A potato in the tailpipe, and other automotive party tricks.

Dear Car Talk

Dear Car Talk | Feb 01, 2008

Dear Tom and Ray:

True or false? In our clubhouse parking lot, I came across a car that was left with the engine running, keys inside and doors locked. Security was not able to help find the owner. I mentioned this incident to friends, and someone said that if I had put something, like a potato, in the tailpipe, the engine eventually would have shut off. Would this really have happened? Would it have caused any damage? -- Mary

TOM: It certainly would have happened, Mary. Assuming the exhaust system is intact and not leaking, you can stop an engine by plugging up its exhaust outlet.

RAY: Here's why. If the exhaust gases can't escape from the cylinders, then there's no room for the fresh gasoline and air to get in. So the engine gets starved for fuel.

TOM: Think about it this way: If someone stopped you from breathing out, you wouldn't be able to breathe in, would you? No room! And your engine would stop, too.

RAY: Now, a potato is the time-honored vegetable of choice in the fraternity community because of its wide availability, appropriate selection of sizes and tendency to stay put once placed firmly in a tailpipe. But the truth is, holding a thick rag over the end of the tailpipe would cause the engine to stall, too.
TOM: In fact, we do that as a test in the garage, to see if a car has an exhaust leak. If you plug up the end of the tailpipe and the car keeps running, you know the exhaust is escaping from somewhere else (i.e., leaking).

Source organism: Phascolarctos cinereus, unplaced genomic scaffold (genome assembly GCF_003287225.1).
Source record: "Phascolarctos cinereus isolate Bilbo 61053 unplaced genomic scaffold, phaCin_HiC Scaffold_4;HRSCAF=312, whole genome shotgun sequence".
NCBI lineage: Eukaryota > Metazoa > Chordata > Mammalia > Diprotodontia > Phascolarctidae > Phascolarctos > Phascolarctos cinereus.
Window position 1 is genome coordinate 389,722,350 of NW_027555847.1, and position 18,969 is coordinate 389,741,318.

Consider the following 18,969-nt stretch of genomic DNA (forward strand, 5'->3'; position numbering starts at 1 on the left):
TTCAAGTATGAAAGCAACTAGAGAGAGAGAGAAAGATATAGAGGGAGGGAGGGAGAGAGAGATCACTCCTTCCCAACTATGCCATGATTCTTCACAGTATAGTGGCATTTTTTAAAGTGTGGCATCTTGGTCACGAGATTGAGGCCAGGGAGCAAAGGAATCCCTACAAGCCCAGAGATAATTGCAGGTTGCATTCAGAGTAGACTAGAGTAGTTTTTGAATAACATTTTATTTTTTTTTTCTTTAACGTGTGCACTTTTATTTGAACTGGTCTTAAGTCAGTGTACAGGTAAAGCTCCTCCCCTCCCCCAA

RAY: There's one other consideration in your case, Mary. When the engine dies, the key will still be in the "run" or "on" position. That means that any electrical accessories that are turned on (blower motor, lights, CD player) will continue to run off the battery. So there's a chance that the battery will be dead if the car is left all day like that.

TOM: Of course, if you leave it running, it could run out of gas and THEN run the battery dead.

RAY: So it's a judgment call, Mary. A car with a properly functioning cooling system won't be harmed if it sits and idles for hours.

TOM: But if the car is in a place where it's unsafe to let it idle -- if it's indoors, near people, in a place where it might be stolen -- or if it's clearly overheating, then plug up the tailpipe and kill the engine. The owner may have to get a jump-start later, but the tow truck presumably will be there anyway to help him break back into his car and get his keys.

Get the Car Talk Newsletter

Got a question about your car?

Ask Someone Who Owns One